# Split each side into a list on "+" and in the test case

# only the left side has more than one:

left_list = left_text.split('+')

right_list = right_text.split('+')

# At this point we have:

# left_list: ['SEND', 'MORE']

# right_list: ['MONEY']

# Combine everything in both lists to make a set with unique letters.

letter_set = { letter

for word in (left_list + right_list)

for letter in word }

# Letter_set := {'M', 'O', 'R', 'Y', 'N', 'S', 'E', 'D'}

letter_count = len(letter_set)

# letter_count := 8

# Make an iterator to deliver one combination at a time

# of the n-tuple of n digits at a time from 0-9 with no replacement

# and luckily that problem is solved by using the itertools module:

import itertools

# We want all permutations taken letter_count at a time

# so the iterator will return an 8-tuple in this example looking like:

#    ('0', '1', '2', '3', '4', '5', '6', '7')

#    ('0', '1', '2', '3', '4', '5', '6', '8')

# and so on. If run to completion, 1814400 iterations in this case.

# Next line returns an iterator that will be iterated later.

n_tuples = itertools.permutations( iterable = "0123456789",

r = letter_count)

# Overview to minimize comments below. Loop on all such n-tuples.

# For each result, use a dictionary to make substitutions

# from letters to numerals on all the text.

# Convert number strings  to numbers.

# Calculate if sum of left numbers == sum of right numbers.

letter_tuple = tuple(letter_set)

# Make a list to hold solutions and count them.

solutions = []

solution_count = 0

# Now to loop several levels

for n_tuple in n_tuples:

# Make a translation dictionary for this iteration

xlate = dict(zip(letter_tuple, n_tuple))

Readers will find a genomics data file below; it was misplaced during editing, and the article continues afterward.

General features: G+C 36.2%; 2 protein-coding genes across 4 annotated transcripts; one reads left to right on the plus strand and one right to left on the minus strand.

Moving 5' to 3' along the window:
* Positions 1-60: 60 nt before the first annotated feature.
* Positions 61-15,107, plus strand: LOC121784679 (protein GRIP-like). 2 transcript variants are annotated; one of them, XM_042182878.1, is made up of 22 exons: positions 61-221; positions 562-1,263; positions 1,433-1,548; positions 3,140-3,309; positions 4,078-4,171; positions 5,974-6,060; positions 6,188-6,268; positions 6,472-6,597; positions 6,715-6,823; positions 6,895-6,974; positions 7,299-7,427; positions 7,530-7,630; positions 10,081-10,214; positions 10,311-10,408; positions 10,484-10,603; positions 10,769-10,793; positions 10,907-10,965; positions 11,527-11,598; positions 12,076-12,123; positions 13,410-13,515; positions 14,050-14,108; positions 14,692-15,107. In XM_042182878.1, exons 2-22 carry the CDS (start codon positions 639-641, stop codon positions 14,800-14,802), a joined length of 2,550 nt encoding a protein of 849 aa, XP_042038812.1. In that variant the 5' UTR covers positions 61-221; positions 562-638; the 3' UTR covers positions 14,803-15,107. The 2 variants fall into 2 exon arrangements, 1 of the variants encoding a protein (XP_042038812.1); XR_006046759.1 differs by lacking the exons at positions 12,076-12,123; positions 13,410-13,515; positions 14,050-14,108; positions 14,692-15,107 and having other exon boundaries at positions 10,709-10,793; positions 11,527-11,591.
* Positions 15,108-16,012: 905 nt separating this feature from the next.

# initialize sums to zero each time.

sum_left = sum_right = 0

# A tad complex. for each "word" as in "SEND" or "MORE"

# get the letters in word and replace from the dictionary

# each letter with a numeral then join the numerals back

# into a single string and convert that to an integer and

# add it to the sum. In this case, add something like

# 9567 + 1085 = 10652

for word in left_list:

sum_left += int("".join([ xlate[letter]

for letter in word]))

# Ditto for the right list which only happens to have

# a single occupant but could have more. May have a sum of

# anything but in one case 10652 is tried.

for word in right_list:

sum_right += int("".join([ xlate[letter] for letter in word]))

# Time to see if the sums match. If so, add the original

# problem statement and the numeric translation/solution to the dict

# As well as the solution number.

if sum_left == sum_right:

solution_count += 1

# Make a copy of the solution dictionary

# augmented to replace + and = with themselves.

temp=xlate.copy()

temp["="] = "="

temp["+"] = "+"

solution_xlated = "".join([ temp[letter]

for letter in puzzle])

annotation = f"PUZZLE: {puzzle} with SOLUTION #{solution_count}: {solution_xlated}"

# Add an annotation to the dictionary

xlate[" SYNOPSIS"] = annotation

# Add the solution to the list to be returned later.

solutions.append(dict(sorted(xlate.items(), key =lambda x: x[0])))

return(solutions)

#  END function definition for math_word_puzzle_solver(puzzle)

if __name__ == "__main__":

# This is being run as a program so,

# calling the function with the default puzzle

import time, pprint

start_time = time.time()

print("=============TWENTY FIVE solutions expected")

print("=============TWENTY FOUR have M==0")

puzzle = "SeND+ MoRe =    MoNeY???!!!!!!!!!!!!"

solution25 = math_word_puzzle_solver(puzzle)

print("======\nELAPSED TIME: ", time.time() - start_time)

pprint.pprint( solution25 )

puzzle = "SeND + MoRe = oNeY"

solution108 = math_word_puzzle_solver(puzzle)

print("======\nELAPSED TIME: ", time.time() - start_time)

pprint.pprint( solution108 )

#########NO MORE CODE#################